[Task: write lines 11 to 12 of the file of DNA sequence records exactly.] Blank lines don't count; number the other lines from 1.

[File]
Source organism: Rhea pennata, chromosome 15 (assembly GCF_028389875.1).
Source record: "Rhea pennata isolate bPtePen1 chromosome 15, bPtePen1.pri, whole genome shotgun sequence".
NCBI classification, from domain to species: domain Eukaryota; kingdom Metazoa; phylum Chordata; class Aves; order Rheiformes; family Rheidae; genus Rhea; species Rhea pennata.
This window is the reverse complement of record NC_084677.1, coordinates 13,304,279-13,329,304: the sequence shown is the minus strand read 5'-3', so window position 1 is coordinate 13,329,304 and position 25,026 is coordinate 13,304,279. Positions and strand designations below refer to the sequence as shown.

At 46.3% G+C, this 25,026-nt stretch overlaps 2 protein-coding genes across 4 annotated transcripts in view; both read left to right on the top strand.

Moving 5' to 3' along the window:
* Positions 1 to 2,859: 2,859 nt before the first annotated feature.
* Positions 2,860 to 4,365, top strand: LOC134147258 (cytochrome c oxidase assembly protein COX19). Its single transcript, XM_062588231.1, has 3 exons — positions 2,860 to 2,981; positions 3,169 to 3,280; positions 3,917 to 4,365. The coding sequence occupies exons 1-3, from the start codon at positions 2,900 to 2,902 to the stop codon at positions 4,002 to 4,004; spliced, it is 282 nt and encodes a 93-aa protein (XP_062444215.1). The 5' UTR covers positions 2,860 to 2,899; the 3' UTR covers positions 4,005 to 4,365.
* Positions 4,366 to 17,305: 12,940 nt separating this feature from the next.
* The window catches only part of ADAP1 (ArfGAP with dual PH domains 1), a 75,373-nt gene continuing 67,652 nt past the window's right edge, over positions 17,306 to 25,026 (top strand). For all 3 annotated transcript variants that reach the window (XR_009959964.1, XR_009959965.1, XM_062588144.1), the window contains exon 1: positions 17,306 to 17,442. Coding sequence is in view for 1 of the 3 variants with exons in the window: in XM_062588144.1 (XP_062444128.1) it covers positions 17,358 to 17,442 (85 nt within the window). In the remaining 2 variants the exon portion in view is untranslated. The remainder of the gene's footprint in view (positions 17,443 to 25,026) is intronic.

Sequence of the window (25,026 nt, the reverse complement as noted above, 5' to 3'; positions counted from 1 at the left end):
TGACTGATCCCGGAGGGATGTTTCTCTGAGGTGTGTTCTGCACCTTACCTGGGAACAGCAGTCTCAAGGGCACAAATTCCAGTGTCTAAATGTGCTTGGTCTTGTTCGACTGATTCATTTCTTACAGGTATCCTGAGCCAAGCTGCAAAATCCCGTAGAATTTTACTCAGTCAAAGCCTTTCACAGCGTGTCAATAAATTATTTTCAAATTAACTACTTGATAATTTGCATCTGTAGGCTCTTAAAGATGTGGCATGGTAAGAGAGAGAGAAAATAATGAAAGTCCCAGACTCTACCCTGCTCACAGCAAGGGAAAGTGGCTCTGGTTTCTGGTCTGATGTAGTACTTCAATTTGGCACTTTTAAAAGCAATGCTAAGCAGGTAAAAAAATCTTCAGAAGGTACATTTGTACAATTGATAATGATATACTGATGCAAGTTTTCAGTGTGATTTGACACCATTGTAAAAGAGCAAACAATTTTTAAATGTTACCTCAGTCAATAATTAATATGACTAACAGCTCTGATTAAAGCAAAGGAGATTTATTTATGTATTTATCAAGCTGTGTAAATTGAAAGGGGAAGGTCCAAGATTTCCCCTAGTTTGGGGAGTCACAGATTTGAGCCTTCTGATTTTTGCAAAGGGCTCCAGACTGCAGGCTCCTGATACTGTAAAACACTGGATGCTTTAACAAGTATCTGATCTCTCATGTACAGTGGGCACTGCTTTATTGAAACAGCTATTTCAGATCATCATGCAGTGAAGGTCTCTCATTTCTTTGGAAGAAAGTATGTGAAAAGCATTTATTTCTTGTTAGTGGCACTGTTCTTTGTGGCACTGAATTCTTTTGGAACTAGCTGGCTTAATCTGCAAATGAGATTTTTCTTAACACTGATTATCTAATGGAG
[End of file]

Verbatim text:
Sequence of the window (25,026 nt, the reverse complement as noted above, 5' to 3'; positions counted from 1 at the left end):
TGACTGATCCCGGAGGGATGTTTCTCTGAGGTGTGTTCTGCACCTTACCTGGGAACAGCAGTCTCAAGGGCACAAATTCCAGTGTCTAAATGTGCTTGGTCTTGTTCGACTGATTCATTTCTTACAGGTATCCTGAGCCAAGCTGCAAAATCCCGTAGAATTTTACTCAGTCAAAGCCTTTCACAGCGTGTCAATAAATTATTTTCAAATTAACTACTTGATAATTTGCATCTGTAGGCTCTTAAAGATGTGGCATGGTAAGAGAGAGAGAAAATAATGAAAGTCCCAGACTCTACCCTGCTCACAGCAAGGGAAAGTGGCTCTGGTTTCTGGTCTGATGTAGTACTTCAATTTGGCACTTTTAAAAGCAATGCTAAGCAGGTAAAAAAATCTTCAGAAGGTACATTTGTACAATTGATAATGATATACTGATGCAAGTTTTCAGTGTGATTTGACACCATTGTAAAAGAGCAAACAATTTTTAAATGTTACCTCAGTCAATAATTAATATGACTAACAGCTCTGATTAAAGCAAAGGAGATTTATTTATGTATTTATCAAGCTGTGTAAATTGAAAGGGGAAGGTCCAAGATTTCCCCTAGTTTGGGGAGTCACAGATTTGAGCCTTCTGATTTTTGCAAAGGGCTCCAGACTGCAGGCTCCTGATACTGTAAAACACTGGATGCTTTAACAAGTATCTGATCTCTCATGTACAGTGGGCACTGCTTTATTGAAACAGCTATTTCAGATCATCATGCAGTGAAGGTCTCTCATTTCTTTGGAAGAAAGTATGTGAAAAGCATTTATTTCTTGTTAGTGGCACTGTTCTTTGTGGCACTGAATTCTTTTGGAACTAGCTGGCTTAATCTGCAAATGAGATTTTTCTTAACACTGATTATCTAATGGAG